Instead of reporting to school each morning, 15-year-old Byron Preston is reporting for work in his father’s barber shop and nail salon. Byron was expelled from Laurel High School three months ago. He was found with a device called a “tattoo gun” in his possession.
A tattoo gun fires no bullets or other projectiles. Like a solder gun or a caulking gun, it is a tool.
“They said it was a weapon because it could inflict bodily harm,” explained the high school sophomore, who added he had no intention of tattooing himself or anyone else. Byron said he just wanted to practice tattooing on pieces of fruit.
Here’s the opinion, handed down today, in Williams v. State. The court interprets Heller and McDonald as focused on home possession of guns, arguing that “it is clear that prohibition of firearms in the home was the gravamen of the certiorari questions in both Heller and McDonald and their answers. If the Supreme Court, in this dicta, meant its holding to extend beyond home possession, it will need to say so more plainly.”
On a snowy Christmas Eve a few years ago, Raymond E. Woollard was watching television with his family when he heard someone tapping at the windows of his Baltimore County farmhouse.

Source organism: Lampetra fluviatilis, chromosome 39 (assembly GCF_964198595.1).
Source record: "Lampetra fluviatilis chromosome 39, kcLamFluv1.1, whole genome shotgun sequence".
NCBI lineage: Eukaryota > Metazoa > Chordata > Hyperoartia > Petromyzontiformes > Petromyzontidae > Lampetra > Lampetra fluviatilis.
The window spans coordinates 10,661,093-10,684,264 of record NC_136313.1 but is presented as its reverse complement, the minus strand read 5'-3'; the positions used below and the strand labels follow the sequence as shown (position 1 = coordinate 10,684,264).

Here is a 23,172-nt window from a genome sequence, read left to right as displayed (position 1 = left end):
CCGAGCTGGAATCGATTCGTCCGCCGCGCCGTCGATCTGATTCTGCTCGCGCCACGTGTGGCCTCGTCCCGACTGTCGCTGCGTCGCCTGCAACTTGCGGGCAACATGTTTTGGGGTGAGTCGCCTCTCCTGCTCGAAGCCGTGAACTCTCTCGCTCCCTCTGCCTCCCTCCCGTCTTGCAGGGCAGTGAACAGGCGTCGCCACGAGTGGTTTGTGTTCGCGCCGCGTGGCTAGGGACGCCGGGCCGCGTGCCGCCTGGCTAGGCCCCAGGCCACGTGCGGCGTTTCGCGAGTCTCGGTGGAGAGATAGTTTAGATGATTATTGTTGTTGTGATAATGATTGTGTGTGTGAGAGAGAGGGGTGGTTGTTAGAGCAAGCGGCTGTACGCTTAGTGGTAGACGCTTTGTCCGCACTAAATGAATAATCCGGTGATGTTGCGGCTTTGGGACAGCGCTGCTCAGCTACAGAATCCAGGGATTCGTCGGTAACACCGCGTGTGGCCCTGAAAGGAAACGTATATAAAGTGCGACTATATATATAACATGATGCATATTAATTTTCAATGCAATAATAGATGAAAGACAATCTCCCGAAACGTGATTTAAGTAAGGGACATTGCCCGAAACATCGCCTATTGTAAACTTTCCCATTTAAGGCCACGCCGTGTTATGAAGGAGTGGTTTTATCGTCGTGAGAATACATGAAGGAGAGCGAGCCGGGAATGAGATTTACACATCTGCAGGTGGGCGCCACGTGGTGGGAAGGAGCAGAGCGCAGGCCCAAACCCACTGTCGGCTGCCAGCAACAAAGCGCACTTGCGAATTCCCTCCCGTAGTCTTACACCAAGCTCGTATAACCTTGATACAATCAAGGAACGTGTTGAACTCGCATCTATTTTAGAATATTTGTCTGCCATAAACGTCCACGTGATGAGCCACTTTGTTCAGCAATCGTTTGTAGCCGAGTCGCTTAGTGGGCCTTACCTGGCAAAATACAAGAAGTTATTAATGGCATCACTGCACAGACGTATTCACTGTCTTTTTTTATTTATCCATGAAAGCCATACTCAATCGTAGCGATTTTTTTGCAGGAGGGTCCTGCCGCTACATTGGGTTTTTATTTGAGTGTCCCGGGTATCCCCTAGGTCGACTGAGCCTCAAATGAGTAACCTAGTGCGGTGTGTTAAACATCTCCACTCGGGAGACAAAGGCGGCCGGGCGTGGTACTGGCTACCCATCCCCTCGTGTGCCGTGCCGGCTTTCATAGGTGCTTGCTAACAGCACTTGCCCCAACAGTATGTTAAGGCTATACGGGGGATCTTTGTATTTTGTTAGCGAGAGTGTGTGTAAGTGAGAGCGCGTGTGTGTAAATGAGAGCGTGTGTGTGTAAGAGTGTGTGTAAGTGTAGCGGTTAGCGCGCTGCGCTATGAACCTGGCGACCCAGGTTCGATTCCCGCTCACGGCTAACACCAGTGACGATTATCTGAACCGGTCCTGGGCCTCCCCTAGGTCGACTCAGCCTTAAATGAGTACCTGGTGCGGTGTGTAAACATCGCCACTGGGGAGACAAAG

It was not Santa.
An intruder entered, the Woollard went for a shotgun, and a struggle ensued. Fortunately, the homeowner and his son came out on top because the son had a second shotgun. Police arrived an hour later, delayed by icy roads.
As a result of the incident, Woollard was issued a concealed carry permit. However, his request to renew it has been declined.
Police denied his request last year to renew the permit, saying they thought the danger to his life had passed.
The agency said it was “because I hadn’t been attacked” again, Woollard said in an interview. “They said, ‘If you have any problems, you let us know.’ ”
Yeah. Maybe they’ll be there in less than an hour next time.
The intruder, who is Woollard’s son-in-law, has a history of trouble and is now out of prison. He lives only three miles from Woollard.
As officers of the court, all defense lawyers are really on the government’s side, having sworn an oath to uphold a vast, century-old conspiracy to conceal the fact that most aspects of the federal government are illegitimate, including the courts, which have no constitutional authority to bring people to trial. The defendants also believed that a legal distinction could be drawn between their name as written on their indictment and their true identity as a “flesh and blood man.”
If you want to know more about Homicides in Baltimore I recommend reading Homicide: A Year in the Killing Streets by David Simon. He spent a year in the homicide division of Baltimore P.D. He also produced a show about the things he learned called The Wire, which was shown on HBO.
I haven’t read the book, though I’ve heard good things about The Wire.